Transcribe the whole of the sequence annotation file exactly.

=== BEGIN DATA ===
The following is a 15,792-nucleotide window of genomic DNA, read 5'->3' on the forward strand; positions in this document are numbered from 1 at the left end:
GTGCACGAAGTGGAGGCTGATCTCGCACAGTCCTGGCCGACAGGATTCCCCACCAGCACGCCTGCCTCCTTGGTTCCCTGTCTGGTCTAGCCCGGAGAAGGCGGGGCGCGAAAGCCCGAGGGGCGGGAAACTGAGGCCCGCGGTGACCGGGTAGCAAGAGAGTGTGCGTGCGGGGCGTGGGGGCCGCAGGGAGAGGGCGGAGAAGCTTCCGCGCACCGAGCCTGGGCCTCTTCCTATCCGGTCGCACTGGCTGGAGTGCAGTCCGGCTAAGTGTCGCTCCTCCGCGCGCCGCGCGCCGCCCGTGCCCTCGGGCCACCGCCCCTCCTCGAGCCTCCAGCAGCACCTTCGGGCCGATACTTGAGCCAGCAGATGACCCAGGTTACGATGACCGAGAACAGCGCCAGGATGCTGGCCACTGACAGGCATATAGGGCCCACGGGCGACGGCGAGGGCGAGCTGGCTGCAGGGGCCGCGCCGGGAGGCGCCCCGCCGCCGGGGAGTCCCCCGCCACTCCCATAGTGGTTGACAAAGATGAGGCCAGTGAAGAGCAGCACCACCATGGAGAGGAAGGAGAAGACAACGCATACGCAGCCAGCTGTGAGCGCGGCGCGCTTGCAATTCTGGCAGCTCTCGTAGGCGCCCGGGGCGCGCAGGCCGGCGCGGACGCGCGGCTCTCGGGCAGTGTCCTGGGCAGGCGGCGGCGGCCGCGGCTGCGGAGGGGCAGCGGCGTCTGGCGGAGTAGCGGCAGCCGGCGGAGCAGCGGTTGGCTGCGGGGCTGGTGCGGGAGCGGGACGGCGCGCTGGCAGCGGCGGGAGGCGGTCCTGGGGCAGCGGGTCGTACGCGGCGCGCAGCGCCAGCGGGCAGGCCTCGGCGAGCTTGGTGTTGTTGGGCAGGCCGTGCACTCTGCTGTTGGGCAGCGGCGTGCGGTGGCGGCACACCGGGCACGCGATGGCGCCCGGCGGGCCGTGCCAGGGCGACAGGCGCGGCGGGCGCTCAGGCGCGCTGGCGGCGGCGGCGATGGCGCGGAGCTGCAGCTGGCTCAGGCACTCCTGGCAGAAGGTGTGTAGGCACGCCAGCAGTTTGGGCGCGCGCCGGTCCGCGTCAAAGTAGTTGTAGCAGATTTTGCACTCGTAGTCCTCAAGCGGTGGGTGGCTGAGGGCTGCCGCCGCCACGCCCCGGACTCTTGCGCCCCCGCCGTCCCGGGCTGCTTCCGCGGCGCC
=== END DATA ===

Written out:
The following is a 15,792-nucleotide window of genomic DNA, read 5'->3' on the forward strand; positions in this document are numbered from 1 at the left end:
GTGCACGAAGTGGAGGCTGATCTCGCACAGTCCTGGCCGACAGGATTCCCCACCAGCACGCCTGCCTCCTTGGTTCCCTGTCTGGTCTAGCCCGGAGAAGGCGGGGCGCGAAAGCCCGAGGGGCGGGAAACTGAGGCCCGCGGTGACCGGGTAGCAAGAGAGTGTGCGTGCGGGGCGTGGGGGCCGCAGGGAGAGGGCGGAGAAGCTTCCGCGCACCGAGCCTGGGCCTCTTCCTATCCGGTCGCACTGGCTGGAGTGCAGTCCGGCTAAGTGTCGCTCCTCCGCGCGCCGCGCGCCGCCCGTGCCCTCGGGCCACCGCCCCTCCTCGAGCCTCCAGCAGCACCTTCGGGCCGATACTTGAGCCAGCAGATGACCCAGGTTACGATGACCGAGAACAGCGCCAGGATGCTGGCCACTGACAGGCATATAGGGCCCACGGGCGACGGCGAGGGCGAGCTGGCTGCAGGGGCCGCGCCGGGAGGCGCCCCGCCGCCGGGGAGTCCCCCGCCACTCCCATAGTGGTTGACAAAGATGAGGCCAGTGAAGAGCAGCACCACCATGGAGAGGAAGGAGAAGACAACGCATACGCAGCCAGCTGTGAGCGCGGCGCGCTTGCAATTCTGGCAGCTCTCGTAGGCGCCCGGGGCGCGCAGGCCGGCGCGGACGCGCGGCTCTCGGGCAGTGTCCTGGGCAGGCGGCGGCGGCCGCGGCTGCGGAGGGGCAGCGGCGTCTGGCGGAGTAGCGGCAGCCGGCGGAGCAGCGGTTGGCTGCGGGGCTGGTGCGGGAGCGGGACGGCGCGCTGGCAGCGGCGGGAGGCGGTCCTGGGGCAGCGGGTCGTACGCGGCGCGCAGCGCCAGCGGGCAGGCCTCGGCGAGCTTGGTGTTGTTGGGCAGGCCGTGCACTCTGCTGTTGGGCAGCGGCGTGCGGTGGCGGCACACCGGGCACGCGATGGCGCCCGGCGGGCCGTGCCAGGGCGACAGGCGCGGCGGGCGCTCAGGCGCGCTGGCGGCGGCGGCGATGGCGCGGAGCTGCAGCTGGCTCAGGCACTCCTGGCAGAAGGTGTGTAGGCACGCCAGCAGTTTGGGCGCGCGCCGGTCCGCGTCAAAGTAGTTGTAGCAGATTTTGCACTCGTAGTCCTCAAGCGGTGGGTGGCTGAGGGCTGCCGCCGCCACGCCCCGGACTCTTGCGCCCCCGCCGTCCCGGGCTGCTTCCGCGGCGCC